Rep. Deborah Mell

Filed: 3/14/2013





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2    AMENDMENT NO. ______. Amend House Bill 3085 by replacing
3everything after the enacting clause with the following:
4    "Section 1. Short title. This Act may be cited as the
5Genetically Engineered Food Labeling Act.
6    Section 5. Legislative findings. The General Assembly
7finds as follows:
8    (1) Illinois consumers have the right to know whether the
9foods they purchase were produced with genetic engineering so
10they can make informed purchasing decisions. Labeling is
11necessary to ensure that consumers are fully and reliably
12informed about the products they purchase and consume.
13    (2) Consumers overwhelmingly favor knowing whether the
14food they purchase and consume is produced with genetic
15engineering for a variety of reasons, including health,
16economic, environmental, religious, and ethical reasons. Polls



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1consistently show that the vast majority of the public, more
2than 90%, wants to know if its food was produced with genetic
4    (3) There is currently no federal or State requirement that
5genetically engineered (GE) foods be labeled. In contrast, 61
6countries, including Japan, South Korea, China, Australia,
7Russia, Malaysia, the European Union member states, and other
8key U.S. trading partners, already have laws mandating the
9disclosure of GE foods on food labels. In 2011, Codex
10Alimentarius, the food standards organization of the United
11Nations, stated that governments are free to decide on whether
12and how to label foods produced with genetic engineering.
13    (4) The U.S. Food and Drug Administration (FDA) does not
14require or conduct safety studies of GE foods. Instead, any
15safety consultations are voluntary, and GE food developers may
16decide what information to provide to the agency.
17    (5) The genetic engineering of plants and animals often
18causes unintended consequences. Manipulating genes via genetic
19engineering and inserting them into organisms is an imprecise
20process. The results are not always predictable or
21controllable. Mixing plant, animal, bacterial, and viral genes
22through genetic engineering in combinations that cannot occur
23in nature may produce results that lead to adverse health or
24environmental consequences.
25    (6) United States government scientists have stated that
26the artificial insertion of genetic material into plants via



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1genetic engineering can cause a variety of significant problems
2with plant foods. Such genetic engineering can increase the
3levels of known toxicants or allergens in foods and create new
4toxicants or allergens with consequent health concerns.
5    (7) Mandatory identification of foods produced with
6genetic engineering can provide a method for detecting, at a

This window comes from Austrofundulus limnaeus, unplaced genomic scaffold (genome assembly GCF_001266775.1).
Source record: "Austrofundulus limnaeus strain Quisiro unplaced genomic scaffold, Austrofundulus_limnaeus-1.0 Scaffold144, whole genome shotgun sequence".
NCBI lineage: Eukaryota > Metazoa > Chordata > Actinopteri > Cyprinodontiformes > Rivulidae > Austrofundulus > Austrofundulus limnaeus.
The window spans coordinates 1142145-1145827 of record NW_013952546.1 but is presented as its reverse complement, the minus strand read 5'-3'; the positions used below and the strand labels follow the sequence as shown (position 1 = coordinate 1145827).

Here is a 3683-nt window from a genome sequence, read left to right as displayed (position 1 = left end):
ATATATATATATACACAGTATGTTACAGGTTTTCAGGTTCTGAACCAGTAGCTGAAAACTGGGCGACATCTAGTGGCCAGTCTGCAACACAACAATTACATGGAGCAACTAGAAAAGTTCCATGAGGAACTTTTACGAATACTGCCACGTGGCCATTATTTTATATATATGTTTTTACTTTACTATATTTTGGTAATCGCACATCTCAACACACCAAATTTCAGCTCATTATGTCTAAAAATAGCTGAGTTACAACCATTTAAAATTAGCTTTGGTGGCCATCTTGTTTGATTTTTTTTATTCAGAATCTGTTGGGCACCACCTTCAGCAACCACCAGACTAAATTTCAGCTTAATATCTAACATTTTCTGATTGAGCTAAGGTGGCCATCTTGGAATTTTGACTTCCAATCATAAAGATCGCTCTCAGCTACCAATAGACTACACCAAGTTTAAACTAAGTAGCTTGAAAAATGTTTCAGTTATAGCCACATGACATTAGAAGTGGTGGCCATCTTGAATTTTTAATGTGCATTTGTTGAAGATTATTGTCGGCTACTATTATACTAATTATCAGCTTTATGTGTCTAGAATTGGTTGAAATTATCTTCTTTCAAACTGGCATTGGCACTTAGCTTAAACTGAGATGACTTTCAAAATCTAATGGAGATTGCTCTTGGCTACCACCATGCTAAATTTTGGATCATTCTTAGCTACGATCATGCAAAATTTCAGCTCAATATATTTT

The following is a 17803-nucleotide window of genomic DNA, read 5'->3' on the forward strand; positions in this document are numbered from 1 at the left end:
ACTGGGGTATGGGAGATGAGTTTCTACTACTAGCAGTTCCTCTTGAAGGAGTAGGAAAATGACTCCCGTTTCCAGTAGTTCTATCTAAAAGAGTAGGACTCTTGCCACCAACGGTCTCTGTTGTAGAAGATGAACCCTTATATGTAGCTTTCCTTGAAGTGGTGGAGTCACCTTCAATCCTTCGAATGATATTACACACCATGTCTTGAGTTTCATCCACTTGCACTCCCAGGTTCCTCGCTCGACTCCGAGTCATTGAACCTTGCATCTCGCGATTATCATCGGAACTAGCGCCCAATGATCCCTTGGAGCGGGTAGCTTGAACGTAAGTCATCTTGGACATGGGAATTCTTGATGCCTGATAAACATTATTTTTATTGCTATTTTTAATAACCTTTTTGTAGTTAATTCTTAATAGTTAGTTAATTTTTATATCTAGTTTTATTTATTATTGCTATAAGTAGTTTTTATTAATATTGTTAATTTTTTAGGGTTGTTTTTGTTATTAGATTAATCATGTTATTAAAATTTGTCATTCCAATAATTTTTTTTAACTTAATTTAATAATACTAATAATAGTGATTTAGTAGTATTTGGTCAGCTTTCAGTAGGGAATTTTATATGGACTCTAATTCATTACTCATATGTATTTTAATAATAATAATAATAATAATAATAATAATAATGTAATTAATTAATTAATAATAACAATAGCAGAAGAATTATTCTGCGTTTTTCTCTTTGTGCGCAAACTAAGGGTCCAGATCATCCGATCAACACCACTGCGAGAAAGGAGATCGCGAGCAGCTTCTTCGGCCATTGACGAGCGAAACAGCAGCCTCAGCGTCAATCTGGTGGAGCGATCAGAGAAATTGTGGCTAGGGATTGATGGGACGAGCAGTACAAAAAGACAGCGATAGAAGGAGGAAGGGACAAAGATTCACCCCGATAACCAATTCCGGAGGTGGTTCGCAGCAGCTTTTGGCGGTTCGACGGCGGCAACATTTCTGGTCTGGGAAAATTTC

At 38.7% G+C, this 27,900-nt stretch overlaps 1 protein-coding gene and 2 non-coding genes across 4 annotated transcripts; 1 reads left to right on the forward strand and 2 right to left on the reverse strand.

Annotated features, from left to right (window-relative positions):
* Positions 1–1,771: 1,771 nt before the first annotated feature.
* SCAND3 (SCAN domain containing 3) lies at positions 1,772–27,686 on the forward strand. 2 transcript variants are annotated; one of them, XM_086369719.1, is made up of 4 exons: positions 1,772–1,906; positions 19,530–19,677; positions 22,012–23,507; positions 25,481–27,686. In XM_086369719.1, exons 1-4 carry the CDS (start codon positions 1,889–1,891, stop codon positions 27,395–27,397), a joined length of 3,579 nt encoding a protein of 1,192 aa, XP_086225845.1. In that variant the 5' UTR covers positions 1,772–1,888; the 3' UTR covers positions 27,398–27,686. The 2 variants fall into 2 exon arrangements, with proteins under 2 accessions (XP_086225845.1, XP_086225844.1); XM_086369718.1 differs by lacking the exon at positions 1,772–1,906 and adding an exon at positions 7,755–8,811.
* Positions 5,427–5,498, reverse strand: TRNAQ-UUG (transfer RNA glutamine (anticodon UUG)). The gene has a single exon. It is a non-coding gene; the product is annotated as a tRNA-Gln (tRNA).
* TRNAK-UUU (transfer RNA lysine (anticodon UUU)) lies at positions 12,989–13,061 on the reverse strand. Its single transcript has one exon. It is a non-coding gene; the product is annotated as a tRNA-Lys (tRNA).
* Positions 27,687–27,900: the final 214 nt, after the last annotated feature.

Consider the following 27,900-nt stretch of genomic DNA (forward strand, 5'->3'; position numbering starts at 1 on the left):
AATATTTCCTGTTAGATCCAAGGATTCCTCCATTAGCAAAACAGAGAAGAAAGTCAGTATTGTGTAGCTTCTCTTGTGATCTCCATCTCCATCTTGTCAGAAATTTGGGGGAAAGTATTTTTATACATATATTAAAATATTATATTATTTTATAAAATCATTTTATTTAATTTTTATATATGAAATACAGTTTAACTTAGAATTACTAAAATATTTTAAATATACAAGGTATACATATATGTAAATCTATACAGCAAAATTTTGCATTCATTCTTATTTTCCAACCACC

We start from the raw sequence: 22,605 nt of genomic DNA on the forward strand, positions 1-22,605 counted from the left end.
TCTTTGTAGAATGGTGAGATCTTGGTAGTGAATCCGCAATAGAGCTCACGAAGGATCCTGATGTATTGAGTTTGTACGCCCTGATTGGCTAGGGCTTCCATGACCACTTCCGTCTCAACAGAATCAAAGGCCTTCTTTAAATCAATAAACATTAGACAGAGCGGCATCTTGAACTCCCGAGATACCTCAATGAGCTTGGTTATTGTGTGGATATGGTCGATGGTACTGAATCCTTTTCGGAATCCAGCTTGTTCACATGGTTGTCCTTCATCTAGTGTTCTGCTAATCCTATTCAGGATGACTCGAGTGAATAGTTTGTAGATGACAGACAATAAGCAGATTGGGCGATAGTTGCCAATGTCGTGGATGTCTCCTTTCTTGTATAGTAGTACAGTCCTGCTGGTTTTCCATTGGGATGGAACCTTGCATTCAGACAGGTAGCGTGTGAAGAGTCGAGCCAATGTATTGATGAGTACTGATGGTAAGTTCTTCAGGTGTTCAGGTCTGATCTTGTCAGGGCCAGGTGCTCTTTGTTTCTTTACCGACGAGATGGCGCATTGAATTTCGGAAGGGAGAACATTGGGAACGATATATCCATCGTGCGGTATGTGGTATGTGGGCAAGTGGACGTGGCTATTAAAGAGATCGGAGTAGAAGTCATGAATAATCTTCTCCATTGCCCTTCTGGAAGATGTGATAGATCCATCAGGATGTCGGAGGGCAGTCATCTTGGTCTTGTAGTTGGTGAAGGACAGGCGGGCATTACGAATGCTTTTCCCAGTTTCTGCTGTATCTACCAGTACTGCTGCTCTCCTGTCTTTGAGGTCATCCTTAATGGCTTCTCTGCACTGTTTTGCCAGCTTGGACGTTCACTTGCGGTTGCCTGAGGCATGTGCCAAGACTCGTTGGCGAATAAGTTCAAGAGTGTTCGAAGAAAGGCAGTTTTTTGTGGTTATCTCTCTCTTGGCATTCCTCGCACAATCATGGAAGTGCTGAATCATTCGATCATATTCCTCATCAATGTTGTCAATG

7large epidemiological scale, the potential health effects of
8consuming such foods.
9    (8) Without mandatory disclosure, consumers of GE foods may
10unknowingly violate their dietary and religious beliefs.
11    (9) Numerous foreign markets with restrictions on foods
12produced through genetic engineering have restricted imports
13of U.S. crops due to concerns about genetic engineering. Some
14foreign markets are choosing to purchase agricultural products
15from countries other than the U.S. because GE crops are not
16identified in the U.S., which makes it impossible for buyers to
17determine what does or does not meet their national labeling
18laws or restrictions and thus renders U.S. products less
20    (10) Mandatory identification of foods produced with
21genetic engineering can be a critical method of preserving the
22economic value of exports or domestically sensitive markets
23with restrictions on or prohibitions against genetic
25    (11) Organic food sales are increasing. While total U.S.
26food sales are virtually unchanged, growing less than one



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1percent yearly, the organic food industry grew at a rate of
29.5% in 2011, and, for the first time, surpassed the $30
3billion mark. Sales of organic fruits and vegetables are up
411.8%, accounting for approximately 12% of all U.S. fruit and
5vegetable sales. Organic dairy is growing at 9% per year and
6comprises nearly 6% of the total U.S. dairy market. Trade
7industry data shows that over the long term organic farming is
8more profitable and economically secure than conventional
9farming. Organic farmers are prohibited from using GE seeds.
10Nonetheless, organic crops are routinely threatened with
11contamination from neighboring fields of GE crops. The risk of
12contamination can erode public confidence in organic products,
13significantly undermining the job-creating, economy-boosting
14growth of the organic market.
15    (12) Foods identified as non-GE constitute the fastest
16growing market segment in agriculture, with annual sales
17increases in 2011 between 20% and 27%. However, only a small
18portion of the food industry participates in voluntary labeling
19of foods claimed not to be the product of genetic engineering.
20There are no consistent standards for such labeling or for
21enforcement of voluntary labels. Because of this, voluntary
22labels are insufficient to provide consumers with adequate
23information on whether or not the food they are purchasing was
24produced with genetic engineering, and in some cases these
25labels may be misleading.
26    (13) The cultivation of GE crops can have serious effects